"An expert is a man who has made all the mistakes that can be made in a very narrow field."

~ Physicist Niels Bohr, quoted in the Harvard Business Review ~

What you and your customers should know to achieve a great sale with help from the 19th century.

An interesting aspect of sales is VALUE and whether both you and your potential client understands the same points of value.





Do you understand the value of your offer? Is it a valuable offer for example? Does the customer see the same value as you communicate? Do you struggle with your value statements where compared to the competition? Do you even know that perhaps others are “cheap” or “cheaper” or even “more expensive” for specific reasons“?

There is often a huge gap in company training on this subject. The end result can be a race to the bottom in the marketplace of selling your stuff! Discounting, shaving margins of service and reliability to a minimum is certainly a style of doing business. It’s pretty lowly when you should be standing tall.

Getting a real understanding of where your product or service fits in on the value scale of comparison with alternatives is so important. The desirability of your offer is really helped with your understanding of why people should pay a little more. The following quotation (written before 1900) exemplifies what you, the salesperson, and your customers, the buyers, need to know. 

In getting this understanding you will go a long way in dispelling the “too expensive “ rejection statements. You need to be able to justify the notion that is expounded in this quote. If you can, then Bingo! I promise you this following paragraph is the perfect business sales strategy as set out by John Ruskin (1819-1900):

“ It is unwise to pay too much, but it’s worse to pay too little. When you pay too much, you lose a little money - that is all. When you pay too little, you sometimes lose everything, because the thing you bought was incapable of doing the thing it was bought to do. The common law of business balance prohibits paying a little and getting a lot - it can’t be done. If you deal with the lowest bidder, it is as well to add something for the risk you run, and if you do that you will have enough to pay for something better.”

———————————————————————————————————

If you know implicitly what advantages your company and your particular offer to potential customers are then an understanding of the above really helps you. Part of the sale is getting your customers to understand the same thing! We have mainly all bought cheap stuff at some time or other and later regretted it. Not every time on small items maybe but often on more substantial investments.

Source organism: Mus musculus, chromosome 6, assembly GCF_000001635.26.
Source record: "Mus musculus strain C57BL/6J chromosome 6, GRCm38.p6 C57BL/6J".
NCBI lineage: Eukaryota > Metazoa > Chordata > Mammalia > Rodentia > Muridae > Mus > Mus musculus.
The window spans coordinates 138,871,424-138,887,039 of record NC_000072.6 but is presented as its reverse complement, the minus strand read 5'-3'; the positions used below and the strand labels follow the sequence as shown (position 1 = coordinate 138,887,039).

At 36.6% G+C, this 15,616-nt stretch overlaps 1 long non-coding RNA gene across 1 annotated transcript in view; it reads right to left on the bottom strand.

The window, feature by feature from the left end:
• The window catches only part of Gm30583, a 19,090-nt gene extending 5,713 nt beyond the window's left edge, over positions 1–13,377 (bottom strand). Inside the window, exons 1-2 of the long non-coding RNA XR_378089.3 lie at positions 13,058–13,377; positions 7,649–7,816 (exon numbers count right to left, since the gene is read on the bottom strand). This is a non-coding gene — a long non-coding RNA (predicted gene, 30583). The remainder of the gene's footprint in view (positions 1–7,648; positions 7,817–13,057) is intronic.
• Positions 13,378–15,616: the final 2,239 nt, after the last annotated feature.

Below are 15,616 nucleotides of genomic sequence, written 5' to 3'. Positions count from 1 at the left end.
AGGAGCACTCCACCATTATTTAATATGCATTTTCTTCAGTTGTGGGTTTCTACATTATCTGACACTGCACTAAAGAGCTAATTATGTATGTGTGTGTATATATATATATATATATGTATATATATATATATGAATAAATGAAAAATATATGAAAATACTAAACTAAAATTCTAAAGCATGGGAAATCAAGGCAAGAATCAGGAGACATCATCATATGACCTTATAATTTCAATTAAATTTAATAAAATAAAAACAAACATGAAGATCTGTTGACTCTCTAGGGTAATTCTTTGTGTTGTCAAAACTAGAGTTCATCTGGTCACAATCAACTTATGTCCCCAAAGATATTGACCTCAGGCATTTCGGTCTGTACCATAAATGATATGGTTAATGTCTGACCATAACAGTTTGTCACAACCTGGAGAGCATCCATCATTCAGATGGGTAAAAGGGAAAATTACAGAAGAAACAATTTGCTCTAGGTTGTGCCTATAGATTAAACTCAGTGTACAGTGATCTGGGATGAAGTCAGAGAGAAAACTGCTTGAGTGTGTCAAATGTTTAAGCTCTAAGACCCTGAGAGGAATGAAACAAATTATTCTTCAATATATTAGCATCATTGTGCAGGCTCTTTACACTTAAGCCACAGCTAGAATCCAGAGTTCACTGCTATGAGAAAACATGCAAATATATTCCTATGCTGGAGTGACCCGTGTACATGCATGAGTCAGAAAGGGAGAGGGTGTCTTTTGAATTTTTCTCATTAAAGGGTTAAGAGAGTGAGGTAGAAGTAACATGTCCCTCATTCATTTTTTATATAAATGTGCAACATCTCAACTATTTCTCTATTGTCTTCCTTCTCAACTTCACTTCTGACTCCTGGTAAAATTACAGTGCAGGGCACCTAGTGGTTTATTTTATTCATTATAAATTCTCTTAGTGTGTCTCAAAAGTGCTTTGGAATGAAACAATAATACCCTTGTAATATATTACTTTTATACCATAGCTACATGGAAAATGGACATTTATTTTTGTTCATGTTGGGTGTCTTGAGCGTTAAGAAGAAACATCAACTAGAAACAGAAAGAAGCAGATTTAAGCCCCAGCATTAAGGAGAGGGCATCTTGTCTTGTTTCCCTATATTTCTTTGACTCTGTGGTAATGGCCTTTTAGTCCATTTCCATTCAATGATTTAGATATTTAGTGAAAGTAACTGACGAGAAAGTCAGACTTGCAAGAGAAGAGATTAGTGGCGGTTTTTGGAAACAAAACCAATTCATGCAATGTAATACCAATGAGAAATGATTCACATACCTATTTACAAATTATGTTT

Stating your case quietly and efficiently is the key. Let clients know what risks they are not taking by dealing with yourselves rather than what they are taking elsewhere. 

Build the value of your offer. This process is helped by inviting a little (a lot) of doubt in the buyer's mind on the “cheap” option they may tell you they are considering.

Think long and hard on value statements.
Being local would be one.
Being a family business would also be one. (Many people like hearing this, they really do. They associate family values with this statement.)


Free delivery is no longer a value statement. For a start everyone knows there is no such thing. There is cost involved in delivering so that cost comes from the price they pay. As I say, nobody is much persuaded by “free delivery”.


You should sit down as a team and work out your values and any hidden reasons people should trust and do business with you. Any guarantees should be exploited as a value.

logo   Website by Mountain Lion Design | Content © 2018 Simon Kenna Telesales Training UK
W: | T: 020 8720 6567 | E: [email protected] | A: 36, Iffley Road, Hammersmith, London W6 OPA | Site Map

logo   Simon Kenna Telesales Training Reviews
Read my client reviews on Google…
Services rating: 5 out of 5 based on 23 ratings